My attitudes and feelings toward race are one of the many things I have to thank Vassar for. I grew up in an all-white suburb of Boston where "inner city" kids were bussed to our public schools from failing, crumbly Boston schools. As a graduate student many years later I worked in one of those schools {in South Boston, where the Irish population met the integration buses with rocks, and whose entrenched population of lower class Irish-Americans are being met by an influx of Vietnamese immigrants and wealthy white gentrification}. I consider myself fortunate to have gone to college in a town that had so many interesting ethnic enclaves, and to have befriended people who are not "like" me in those ways. I think I feel some of the same dis-identification and dis-orientation they feel with mainstream white American culture. That's not my life and my choices and my experience reflected on your television. And it's fine, really, except I disengage from a lot of media and want my stories and writing and reading material to be about More than a lot of stories tend to address.

I don't think we have the power to say what is new or different with such a qualitative voice. What's new to me may not be new to you. I don't want a scale ranking whose authentic experience bests whose, whose imagined conflict between whiteness and nonwhiteness covers more new territory. As an editor it's a rough decision because I have to pick and choose. I could stand up as I did in that conference room and tell them that our whiteness is not a uniform blanket and if they desire more or different cultural experiences, to go out into the world and make more friends. Why should we get to decide whose voice is hot or new or most compelling?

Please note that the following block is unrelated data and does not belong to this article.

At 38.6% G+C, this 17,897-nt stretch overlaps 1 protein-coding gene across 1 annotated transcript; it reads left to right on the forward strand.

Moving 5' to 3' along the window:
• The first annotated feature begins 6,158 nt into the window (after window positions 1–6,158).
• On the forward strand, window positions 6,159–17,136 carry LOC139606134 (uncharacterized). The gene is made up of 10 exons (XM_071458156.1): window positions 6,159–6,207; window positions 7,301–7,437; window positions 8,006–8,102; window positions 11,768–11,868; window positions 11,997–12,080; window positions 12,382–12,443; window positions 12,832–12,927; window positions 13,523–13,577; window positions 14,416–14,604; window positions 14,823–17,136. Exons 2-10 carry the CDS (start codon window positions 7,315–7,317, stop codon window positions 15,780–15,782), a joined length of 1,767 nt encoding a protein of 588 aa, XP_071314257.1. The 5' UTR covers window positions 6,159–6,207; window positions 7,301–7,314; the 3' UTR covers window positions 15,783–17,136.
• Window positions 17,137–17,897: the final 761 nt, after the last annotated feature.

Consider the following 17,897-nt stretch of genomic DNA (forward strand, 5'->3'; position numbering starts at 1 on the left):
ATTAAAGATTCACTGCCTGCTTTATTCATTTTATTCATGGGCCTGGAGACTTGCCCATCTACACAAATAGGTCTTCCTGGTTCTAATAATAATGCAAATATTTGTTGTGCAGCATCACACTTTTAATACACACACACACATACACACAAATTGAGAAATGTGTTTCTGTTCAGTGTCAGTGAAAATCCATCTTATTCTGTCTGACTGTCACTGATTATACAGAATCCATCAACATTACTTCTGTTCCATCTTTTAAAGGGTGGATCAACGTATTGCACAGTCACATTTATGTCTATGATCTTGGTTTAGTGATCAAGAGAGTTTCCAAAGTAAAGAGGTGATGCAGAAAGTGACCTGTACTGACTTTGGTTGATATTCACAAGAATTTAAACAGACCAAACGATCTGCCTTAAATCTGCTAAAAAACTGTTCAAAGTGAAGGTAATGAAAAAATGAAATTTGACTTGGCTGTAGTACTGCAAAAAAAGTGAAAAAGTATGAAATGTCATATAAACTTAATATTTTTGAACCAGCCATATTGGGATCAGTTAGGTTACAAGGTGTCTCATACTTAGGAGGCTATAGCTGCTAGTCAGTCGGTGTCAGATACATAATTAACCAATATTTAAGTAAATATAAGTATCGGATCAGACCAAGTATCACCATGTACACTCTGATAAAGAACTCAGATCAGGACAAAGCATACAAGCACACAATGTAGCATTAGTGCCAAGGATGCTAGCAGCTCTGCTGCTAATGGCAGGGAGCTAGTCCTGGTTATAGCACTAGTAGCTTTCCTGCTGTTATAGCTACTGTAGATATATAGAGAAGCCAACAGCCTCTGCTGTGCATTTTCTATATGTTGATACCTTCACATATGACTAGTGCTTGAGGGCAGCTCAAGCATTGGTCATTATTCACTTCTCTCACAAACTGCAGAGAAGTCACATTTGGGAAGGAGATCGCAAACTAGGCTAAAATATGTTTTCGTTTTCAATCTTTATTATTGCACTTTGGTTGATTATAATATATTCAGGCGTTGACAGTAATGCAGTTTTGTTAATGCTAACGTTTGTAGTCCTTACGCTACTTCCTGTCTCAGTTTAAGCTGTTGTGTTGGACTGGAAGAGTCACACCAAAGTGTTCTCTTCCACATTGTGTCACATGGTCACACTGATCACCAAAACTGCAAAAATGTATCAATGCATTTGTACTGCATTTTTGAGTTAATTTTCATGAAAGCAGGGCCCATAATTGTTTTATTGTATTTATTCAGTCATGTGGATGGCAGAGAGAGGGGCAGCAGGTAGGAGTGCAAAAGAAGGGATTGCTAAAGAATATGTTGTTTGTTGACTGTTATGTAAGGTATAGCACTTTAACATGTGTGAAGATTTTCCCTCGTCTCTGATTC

Are we even a "we"?

Who gets to write whose experiences? Who gets to control? When we choose to read or write these kinds of difficult stories what are we saying?

I came to the kitchen from the academy and sometimes I feel like I need to go back, back out of the real world and into the bookishness. I've been feeling that pull a lot lately. I could be reading obscure essays and writing critical studies of current queer and trans fiction, the L word, what have you. I could be teaching a room full of eighteen year olds obtuse theories. But that room and that life became a promise of someday and when-I'm-published-and-esteemed and I came down from that world and fell into kitchens. And you can't stay in kitchens unless you are Doing and Doing and Thinking get all up in each other's way. I'm all up in my head these days and I'm not sure why or how to come back down. Things are best at home when I'm baking, and when the thing is in the oven and I can come back to the computer and work with words. Maybe because those spaces are fluid and there is no need to move awkwardly among roles, I'm doing and then I'm writing, and when I'm stuck over a scene or sentence there is the timer to distract me. How to move in and out of worlds, how to cross boundaries and borders, how to slip past guards and guardedness, how to occupy illicit spaces, do I always have to be so queer?

Bring me back down, Out of the cloudedness. Give me a persimmon, a yuzu, tell me it'll be okay.